Windows 8 shows us the next generation of Microsoft
Microsoft plans to release the next full version of its desktop OS, Windows 8, later this fall. On the heels of this announcement last month, I took to the SHI Blog to outline the 4 most important ways customers can prepare for a smooth update process. Now, with the release date fast approaching (in fact, Microsoft revealed today that Windows 8 has been released to manufacturing), I want customers to know the top features of this new OS and how it will enhance their business.
Windows 8 is geared toward a full range of disparate hardware, including PCs, laptops, and touch tablets. People can expect the same solid foundation Microsoft laid down with Windows 7, but with a totally new look and Start screen. The new Start screen centrally locates all the information the user needs in a single panel, including contacts, appointments and calendars, weather, websites, favorites, playlists, photos, and favorite applications. Users have the ability to organize their view preferences easily, allowing them to act faster and more efficiently than ever before.
But the most important part of this update is that it was designed for today’s mobile society. In other words, Windows 8 will be fully compatible with all of your organization’s BYOD needs. Here’s how:
First, Windows 8 aims to standardize the OS user interface across a multitude of devices. This way, users can use whatever device they want, whenever and wherever, with a similar and familiar view and experience. Windows 8 is fully capable of running (and in fact, was built to run) on touch-enabled PCs and tablets. Users can choose between two touch-screen keyboard modes: a full-sized keyboard with large buttons, or a thumb keyboard that splits the keys to both sides of the screen for comfortable and portable use.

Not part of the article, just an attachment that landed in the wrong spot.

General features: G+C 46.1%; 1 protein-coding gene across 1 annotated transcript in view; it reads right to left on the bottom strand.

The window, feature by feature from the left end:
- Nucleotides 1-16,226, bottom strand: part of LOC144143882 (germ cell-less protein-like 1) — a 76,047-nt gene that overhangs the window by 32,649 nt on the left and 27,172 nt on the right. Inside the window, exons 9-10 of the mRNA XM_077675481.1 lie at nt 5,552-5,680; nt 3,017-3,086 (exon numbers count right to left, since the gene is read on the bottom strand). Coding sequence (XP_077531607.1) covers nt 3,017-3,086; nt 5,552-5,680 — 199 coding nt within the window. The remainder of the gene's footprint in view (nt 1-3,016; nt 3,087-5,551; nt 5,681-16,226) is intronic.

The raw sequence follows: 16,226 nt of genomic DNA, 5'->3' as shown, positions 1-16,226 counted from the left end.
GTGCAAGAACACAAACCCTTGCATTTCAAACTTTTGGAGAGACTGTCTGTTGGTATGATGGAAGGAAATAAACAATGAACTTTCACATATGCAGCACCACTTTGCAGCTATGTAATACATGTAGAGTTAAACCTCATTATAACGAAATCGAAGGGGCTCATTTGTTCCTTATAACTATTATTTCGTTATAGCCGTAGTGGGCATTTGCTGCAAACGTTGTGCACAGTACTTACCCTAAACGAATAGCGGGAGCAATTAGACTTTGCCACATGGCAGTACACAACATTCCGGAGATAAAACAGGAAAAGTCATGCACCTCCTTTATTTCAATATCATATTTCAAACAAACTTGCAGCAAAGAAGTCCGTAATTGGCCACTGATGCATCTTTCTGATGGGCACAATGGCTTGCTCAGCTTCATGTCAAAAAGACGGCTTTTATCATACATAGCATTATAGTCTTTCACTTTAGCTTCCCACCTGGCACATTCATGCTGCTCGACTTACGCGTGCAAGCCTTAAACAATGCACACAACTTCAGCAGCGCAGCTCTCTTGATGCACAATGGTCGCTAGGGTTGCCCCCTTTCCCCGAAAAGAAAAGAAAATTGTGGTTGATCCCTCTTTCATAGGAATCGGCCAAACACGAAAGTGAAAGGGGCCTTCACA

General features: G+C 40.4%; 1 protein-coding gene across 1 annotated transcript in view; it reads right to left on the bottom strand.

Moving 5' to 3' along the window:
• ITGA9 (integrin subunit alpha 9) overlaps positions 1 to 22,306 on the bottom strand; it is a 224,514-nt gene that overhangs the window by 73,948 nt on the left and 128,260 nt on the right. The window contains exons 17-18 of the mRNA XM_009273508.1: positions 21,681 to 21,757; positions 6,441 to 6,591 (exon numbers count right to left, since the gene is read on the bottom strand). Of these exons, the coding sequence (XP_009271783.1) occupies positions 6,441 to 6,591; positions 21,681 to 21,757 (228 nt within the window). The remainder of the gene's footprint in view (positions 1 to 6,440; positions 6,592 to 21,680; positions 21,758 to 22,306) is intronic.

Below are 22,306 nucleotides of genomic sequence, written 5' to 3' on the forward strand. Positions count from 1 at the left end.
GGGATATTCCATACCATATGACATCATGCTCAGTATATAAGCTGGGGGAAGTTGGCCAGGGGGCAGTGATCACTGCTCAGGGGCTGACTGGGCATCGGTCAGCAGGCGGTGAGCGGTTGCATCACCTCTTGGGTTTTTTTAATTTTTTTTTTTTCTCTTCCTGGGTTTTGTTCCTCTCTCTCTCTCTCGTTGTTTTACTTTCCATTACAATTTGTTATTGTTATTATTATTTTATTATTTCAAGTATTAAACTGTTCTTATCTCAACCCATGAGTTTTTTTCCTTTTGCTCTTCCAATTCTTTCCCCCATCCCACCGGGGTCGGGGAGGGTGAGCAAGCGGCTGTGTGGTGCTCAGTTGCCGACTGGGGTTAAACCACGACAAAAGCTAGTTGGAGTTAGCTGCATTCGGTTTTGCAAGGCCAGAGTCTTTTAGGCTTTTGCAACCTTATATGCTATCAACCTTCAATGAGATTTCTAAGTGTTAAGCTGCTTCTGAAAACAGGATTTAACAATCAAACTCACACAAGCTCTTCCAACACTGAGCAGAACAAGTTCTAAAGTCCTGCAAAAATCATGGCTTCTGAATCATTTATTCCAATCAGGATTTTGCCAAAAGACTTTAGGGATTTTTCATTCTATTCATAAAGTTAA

Second, Windows 8 is completely cloud-connected right out of the box, making users’ Microsoft accounts more portable and personal. As soon as the user signs in, his Windows 8 device is personalized and cloud-connected. Users storing information in the cloud can start a project on one Windows 8 device and finalize it on another. Unifying the experience even further is the People app for Windows 8, which pulls all contacts from major social networks, such as Hotmail, Facebook, Twitter, Gmail, and more. This creates a fully connected address book.
Third, Microsoft has significantly reworked the features and functionality to include important mobile broadband features, such as 3G and 4G telecommunication and a broadband metering feature to help manage data usage and costs.
Fourth is Windows To Go, a feature of Windows 8 Enterprise that will allow IT administrators to place a corporate Windows image on a USB storage device for off-site and mobile workers. With Windows To Go, employees are able to work with a consistent and personalized desktop that is as secure as a regularly managed PC. Also, a part of the Windows 8 Enterprise update is Direct Access, which allows remote users to reach into their Windows 8 OS remotely without the need for a VPN connection.
The final benefit of the update that I predict my customers will take advantage of is BranchCache, which has been improved to store ample data, serve more clients, store files more efficiently, and eliminate duplicates.
To me, it has always been easy to see that adopting Windows 8 will give customers bandwidth savings and better network performance. I believe that through both its basic and mobile improvements, Windows 8 is a true representation of the next generation of the Windows desktop OS by Microsoft. In fact, I would even go as far as to say that it promises to change the way entities work — anywhere and everywhere.